Amsterdam Itinerary Part 2

Day 3:

I woke up not quite as early as the day before and headed to the museum area. The I Amsterdam sign that everybody has to take a picture with when they go is there. It’s one of the most touristy things to do. It also makes a great photo so everybody will know you were in Amsterdam.

Tip: Get there early! I went at 8/8:30 am, there were like 6 other people there and I was able to get a picture with the sign all by myself. If you go later there’s a large crowd and you won’t get a picture of it all to yourself.

That’s me between the I and am!

Just a short walk over is the Van Gogh Museum. I decided to go to it instead of the Rijksmuseum which has more artists and is the main art museum in Amsterdam. Van Gogh is my favorite artist and so his museum was my priority, but if you’re not a huge fan of him then go to the Rijksmuseum instead. Or do both! They’re all in the same area so it’s up to you! Tickets for the Van Gogh Museum are 17 euros and the Rijksmuseum is 17.50 euros. Book online and in advance so you don’t have to wait in line!



The Van Gogh Museum was great and it also contains some Monet and Daubigny. It’s really interesting because Van Gogh, Monet, and Daubigny all painted similar things. Van Gogh was inspired by these other artists and so there was a section that put up paintings of the same subject by the different artists next to each other. I’m not amazing at analyzing art, but it allowed me to really see how techniques differed between the three artists.

Next up, I knew I needed to still try stroopwafels so I decided to seek some out. Apparently there are markets where you can buy them hot and freshly made, but I went to this great cafe instead to grab a latte and a stroopwafel. I went to Landskroon Bakery and it was delicious. It’s a small place so I was lucky to grab a table when I went.

You can get stroopwafel tins at souvenir shops, but I suggest finding a more local place to try one. They’re very sweet and one was enough for me.

I walked around the city for awhile now and bought some fries with a mayo sauce because apparently Amsterdam is known for them. I had no idea what sauce to put on them so the lady told me to do the mayo one as it was the most popular. I think it depends on the person, but I wasn’t overly fond of them. They were fine, but nothing special in my opinion.

Around noon I started heading to the airport where I took the number 4 tram to the RAI train station and then caught the train to the airport. The 4 tram has a stop right next to Dam Square. It’s really easy, but make sure to give yourself time because there can be a wait. It’s the cheaper route compared to taking an uber or taxi and since I was traveling light, I found it very convenient.

That was my trip to Amsterdam! It was a great city that’s so beautiful and full of history.

Things I’m Glad I Did:

  1. Not biking
  2. Getting up early for the I Amsterdam sign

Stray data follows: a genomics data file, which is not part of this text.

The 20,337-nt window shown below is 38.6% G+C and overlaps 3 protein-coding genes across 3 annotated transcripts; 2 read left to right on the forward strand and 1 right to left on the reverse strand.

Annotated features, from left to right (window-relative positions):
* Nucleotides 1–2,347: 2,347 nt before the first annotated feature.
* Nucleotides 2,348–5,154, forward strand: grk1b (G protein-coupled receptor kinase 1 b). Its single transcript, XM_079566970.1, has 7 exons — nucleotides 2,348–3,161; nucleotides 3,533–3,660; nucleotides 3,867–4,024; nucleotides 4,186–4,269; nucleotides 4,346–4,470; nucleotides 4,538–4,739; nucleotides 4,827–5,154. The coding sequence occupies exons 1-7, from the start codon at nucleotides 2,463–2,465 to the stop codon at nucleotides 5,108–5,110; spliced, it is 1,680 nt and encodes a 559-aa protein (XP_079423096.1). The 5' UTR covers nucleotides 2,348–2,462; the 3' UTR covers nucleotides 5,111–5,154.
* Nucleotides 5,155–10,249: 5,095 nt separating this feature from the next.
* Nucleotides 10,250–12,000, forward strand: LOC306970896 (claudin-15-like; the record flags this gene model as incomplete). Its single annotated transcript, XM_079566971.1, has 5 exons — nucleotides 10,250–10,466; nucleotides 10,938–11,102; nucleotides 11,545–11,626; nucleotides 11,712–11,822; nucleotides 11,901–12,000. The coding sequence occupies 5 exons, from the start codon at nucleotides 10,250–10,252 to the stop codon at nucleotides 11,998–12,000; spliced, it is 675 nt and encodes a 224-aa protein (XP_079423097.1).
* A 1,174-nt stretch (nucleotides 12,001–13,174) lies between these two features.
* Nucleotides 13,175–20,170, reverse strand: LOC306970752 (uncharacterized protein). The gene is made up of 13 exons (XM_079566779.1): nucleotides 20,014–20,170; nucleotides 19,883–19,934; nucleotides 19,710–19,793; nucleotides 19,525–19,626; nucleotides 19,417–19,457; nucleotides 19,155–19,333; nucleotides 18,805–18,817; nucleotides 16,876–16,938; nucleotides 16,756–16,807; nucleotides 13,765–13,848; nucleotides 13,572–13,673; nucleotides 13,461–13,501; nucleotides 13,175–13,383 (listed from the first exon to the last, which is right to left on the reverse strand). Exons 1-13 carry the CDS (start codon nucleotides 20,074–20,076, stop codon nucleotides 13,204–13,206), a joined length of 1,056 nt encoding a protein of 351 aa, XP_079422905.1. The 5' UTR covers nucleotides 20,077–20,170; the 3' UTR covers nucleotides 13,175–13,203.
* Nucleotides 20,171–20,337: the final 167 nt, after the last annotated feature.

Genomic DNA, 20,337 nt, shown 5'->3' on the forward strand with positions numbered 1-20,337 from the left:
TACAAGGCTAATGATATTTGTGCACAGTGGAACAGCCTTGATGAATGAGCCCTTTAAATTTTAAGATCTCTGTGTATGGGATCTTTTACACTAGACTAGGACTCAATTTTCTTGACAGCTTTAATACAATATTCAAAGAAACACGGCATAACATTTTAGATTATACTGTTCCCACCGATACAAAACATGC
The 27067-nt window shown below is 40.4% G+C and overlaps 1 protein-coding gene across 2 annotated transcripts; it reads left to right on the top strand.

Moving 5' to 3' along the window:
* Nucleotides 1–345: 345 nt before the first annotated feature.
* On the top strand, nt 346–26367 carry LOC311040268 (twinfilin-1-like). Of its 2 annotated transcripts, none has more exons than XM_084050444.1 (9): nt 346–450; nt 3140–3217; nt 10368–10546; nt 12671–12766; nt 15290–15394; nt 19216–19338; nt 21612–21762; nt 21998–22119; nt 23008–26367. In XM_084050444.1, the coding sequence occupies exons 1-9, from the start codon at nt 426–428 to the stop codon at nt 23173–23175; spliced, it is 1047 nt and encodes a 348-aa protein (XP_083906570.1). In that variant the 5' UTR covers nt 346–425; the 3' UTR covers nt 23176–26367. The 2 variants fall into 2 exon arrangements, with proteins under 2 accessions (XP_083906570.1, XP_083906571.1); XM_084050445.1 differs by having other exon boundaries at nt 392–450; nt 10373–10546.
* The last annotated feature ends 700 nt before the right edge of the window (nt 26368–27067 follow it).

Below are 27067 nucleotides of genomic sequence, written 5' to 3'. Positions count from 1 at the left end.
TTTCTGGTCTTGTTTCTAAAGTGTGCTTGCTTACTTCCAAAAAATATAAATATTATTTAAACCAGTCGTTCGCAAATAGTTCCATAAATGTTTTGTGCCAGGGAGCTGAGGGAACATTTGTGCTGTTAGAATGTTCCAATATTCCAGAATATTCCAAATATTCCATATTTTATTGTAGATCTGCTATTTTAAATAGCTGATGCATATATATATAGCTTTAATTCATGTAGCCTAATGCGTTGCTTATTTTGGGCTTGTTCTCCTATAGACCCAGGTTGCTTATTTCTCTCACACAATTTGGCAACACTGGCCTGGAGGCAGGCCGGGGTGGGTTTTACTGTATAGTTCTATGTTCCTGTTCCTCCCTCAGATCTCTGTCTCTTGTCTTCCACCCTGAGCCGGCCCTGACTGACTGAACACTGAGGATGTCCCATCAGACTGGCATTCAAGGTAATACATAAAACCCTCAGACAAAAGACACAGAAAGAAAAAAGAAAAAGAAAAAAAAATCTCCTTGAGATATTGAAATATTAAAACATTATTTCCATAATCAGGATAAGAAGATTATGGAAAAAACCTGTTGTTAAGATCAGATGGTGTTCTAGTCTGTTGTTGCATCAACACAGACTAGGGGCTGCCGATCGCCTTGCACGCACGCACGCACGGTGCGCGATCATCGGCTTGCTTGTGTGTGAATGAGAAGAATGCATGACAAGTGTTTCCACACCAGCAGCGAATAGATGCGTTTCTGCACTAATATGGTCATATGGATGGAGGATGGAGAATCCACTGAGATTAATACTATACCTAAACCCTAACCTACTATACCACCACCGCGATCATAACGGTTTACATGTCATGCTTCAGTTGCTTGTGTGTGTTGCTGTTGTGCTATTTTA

3. Anne Frank House
  4. My cheese tasting
  5. Sitting in a cafe and people watching

What I Wish I Had Done:

  1. A meal on a canal – I saw some really pretty looking boats that you could have dinner on. I think it’d be really romantic or fun with friends to do one of those. I was there solo so I didn’t think it was worth it.
  2. See the windmills and tulip fields! – A weekend is sufficient to see Amsterdam, but you need an extra day to go see the windmills and tulips. I was also there in winter, so I’m sure it’d be best to do this in the spring.
  3. Stayed in city centre – My airbnb was fantastic, but it’s a little annoying when you have to pay for public transportation into the centre and allow time for yourself to get there. It’s also difficult because if you want to take a break and rest in your room, it’s not worth it to go all the way back.
  4. Looked up what kind of adapter plugs the Netherlands use – I had wrongly assumed the U.K. would have the same as the EU, but it doesn’t. Luckily my airbnb had an adapter that I could use and charge my phone. Always look this up because you do not want to be stuck with low battery somewhere and no possible way of charging it.

Cheap Eats:

  1. Wok to Walk – You can build your wok and pick and choose what ingredients to put in and then take it to go. There is no seating though.
  2. ‘Skek – Apparently it has a 20% student discount and has great food. It’s student run and has a bar and a restaurant.
  3. Trust – This is exactly what the name sounds like. It’s a vegan restaurant where you pay what you feel like. They’re trusting you to pay if you can afford it and so there’s an anonymous payment jar.

Overall Impressions:

Amsterdam is a fun and vibrant city. You can do a variety of activities too. The drinking, Red Light District, and marijuana scenes are very casual and accepted. It’d be a exciting to go there with friends and enjoy the nightlife. There’s also a lot of history to the city and beautiful architecture. The houses are so picturesque on the canals they almost look staged. The museums are great and I never felt unsafe being alone on the streets. Granted I never stayed out late, but it’s an easy city to navigate and feel at ease in. It’s a very touristy place though. You feel as if you’re surrounded by tourists and not locals. I understand why people from all over want to visit Amsterdam because it’s a great city, but if you stick around the centre you won’t be seeing as many Dutch people.

I do want to go back one day to explore more outside of the city, but I’m very satisfied with my first adventure abroad.


Do you ever regret parts of your trip? How do you work to prevent that? If you’ve visited Amsterdam, what was your favorite part? Do you disagree with any of my opinions?

Tell me your thoughts!


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